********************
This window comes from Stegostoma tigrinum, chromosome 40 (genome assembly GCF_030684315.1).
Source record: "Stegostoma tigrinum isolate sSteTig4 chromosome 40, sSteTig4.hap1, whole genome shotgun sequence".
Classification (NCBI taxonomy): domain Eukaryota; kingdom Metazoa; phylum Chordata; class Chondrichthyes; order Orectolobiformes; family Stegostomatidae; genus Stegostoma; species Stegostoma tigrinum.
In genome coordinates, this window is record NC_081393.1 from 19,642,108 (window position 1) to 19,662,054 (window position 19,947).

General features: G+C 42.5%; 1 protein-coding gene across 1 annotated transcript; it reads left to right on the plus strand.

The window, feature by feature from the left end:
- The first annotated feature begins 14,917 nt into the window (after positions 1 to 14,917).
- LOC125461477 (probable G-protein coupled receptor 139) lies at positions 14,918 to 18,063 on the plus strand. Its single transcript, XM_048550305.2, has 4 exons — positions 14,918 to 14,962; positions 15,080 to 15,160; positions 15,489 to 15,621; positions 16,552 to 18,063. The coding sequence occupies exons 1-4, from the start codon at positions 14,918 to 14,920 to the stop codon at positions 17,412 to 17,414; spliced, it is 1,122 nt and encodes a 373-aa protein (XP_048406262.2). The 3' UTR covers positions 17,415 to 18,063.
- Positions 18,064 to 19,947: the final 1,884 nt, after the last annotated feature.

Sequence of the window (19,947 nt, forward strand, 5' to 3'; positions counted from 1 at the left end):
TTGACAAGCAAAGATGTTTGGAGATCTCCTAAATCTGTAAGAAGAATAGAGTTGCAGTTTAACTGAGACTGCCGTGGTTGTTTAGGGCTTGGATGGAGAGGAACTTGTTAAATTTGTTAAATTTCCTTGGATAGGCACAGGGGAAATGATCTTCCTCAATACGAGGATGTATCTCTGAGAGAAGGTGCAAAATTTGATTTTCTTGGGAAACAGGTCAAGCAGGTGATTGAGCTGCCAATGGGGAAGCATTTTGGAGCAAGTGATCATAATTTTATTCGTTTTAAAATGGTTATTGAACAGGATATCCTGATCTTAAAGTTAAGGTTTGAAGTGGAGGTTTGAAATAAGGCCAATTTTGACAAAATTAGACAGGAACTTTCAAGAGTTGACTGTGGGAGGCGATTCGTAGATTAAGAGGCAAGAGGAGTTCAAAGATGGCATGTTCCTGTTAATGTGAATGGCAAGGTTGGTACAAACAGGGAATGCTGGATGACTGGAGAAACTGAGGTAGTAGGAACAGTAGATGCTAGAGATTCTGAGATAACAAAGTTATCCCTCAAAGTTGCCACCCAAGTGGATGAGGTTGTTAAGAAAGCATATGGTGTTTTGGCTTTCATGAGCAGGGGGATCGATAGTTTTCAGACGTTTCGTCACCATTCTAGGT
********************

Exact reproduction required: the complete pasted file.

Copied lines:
This window comes from Stegostoma tigrinum, chromosome 40 (genome assembly GCF_030684315.1).
Source record: "Stegostoma tigrinum isolate sSteTig4 chromosome 40, sSteTig4.hap1, whole genome shotgun sequence".
Classification (NCBI taxonomy): domain Eukaryota; kingdom Metazoa; phylum Chordata; class Chondrichthyes; order Orectolobiformes; family Stegostomatidae; genus Stegostoma; species Stegostoma tigrinum.
In genome coordinates, this window is record NC_081393.1 from 19,642,108 (window position 1) to 19,662,054 (window position 19,947).

General features: G+C 42.5%; 1 protein-coding gene across 1 annotated transcript; it reads left to right on the plus strand.

The window, feature by feature from the left end:
- The first annotated feature begins 14,917 nt into the window (after positions 1 to 14,917).
- LOC125461477 (probable G-protein coupled receptor 139) lies at positions 14,918 to 18,063 on the plus strand. Its single transcript, XM_048550305.2, has 4 exons — positions 14,918 to 14,962; positions 15,080 to 15,160; positions 15,489 to 15,621; positions 16,552 to 18,063. The coding sequence occupies exons 1-4, from the start codon at positions 14,918 to 14,920 to the stop codon at positions 17,412 to 17,414; spliced, it is 1,122 nt and encodes a 373-aa protein (XP_048406262.2). The 3' UTR covers positions 17,415 to 18,063.
- Positions 18,064 to 19,947: the final 1,884 nt, after the last annotated feature.

Sequence of the window (19,947 nt, forward strand, 5' to 3'; positions counted from 1 at the left end):
TTGACAAGCAAAGATGTTTGGAGATCTCCTAAATCTGTAAGAAGAATAGAGTTGCAGTTTAACTGAGACTGCCGTGGTTGTTTAGGGCTTGGATGGAGAGGAACTTGTTAAATTTGTTAAATTTCCTTGGATAGGCACAGGGGAAATGATCTTCCTCAATACGAGGATGTATCTCTGAGAGAAGGTGCAAAATTTGATTTTCTTGGGAAACAGGTCAAGCAGGTGATTGAGCTGCCAATGGGGAAGCATTTTGGAGCAAGTGATCATAATTTTATTCGTTTTAAAATGGTTATTGAACAGGATATCCTGATCTTAAAGTTAAGGTTTGAAGTGGAGGTTTGAAATAAGGCCAATTTTGACAAAATTAGACAGGAACTTTCAAGAGTTGACTGTGGGAGGCGATTCGTAGATTAAGAGGCAAGAGGAGTTCAAAGATGGCATGTTCCTGTTAATGTGAATGGCAAGGTTGGTACAAACAGGGAATGCTGGATGACTGGAGAAACTGAGGTAGTAGGAACAGTAGATGCTAGAGATTCTGAGATAACAAAGTTATCCCTCAAAGTTGCCACCCAAGTGGATGAGGTTGTTAAGAAAGCATATGGTGTTTTGGCTTTCATGAGCAGGGGGATCGATAGTTTTCAGACGTTTCGTCACCATTCTAGGT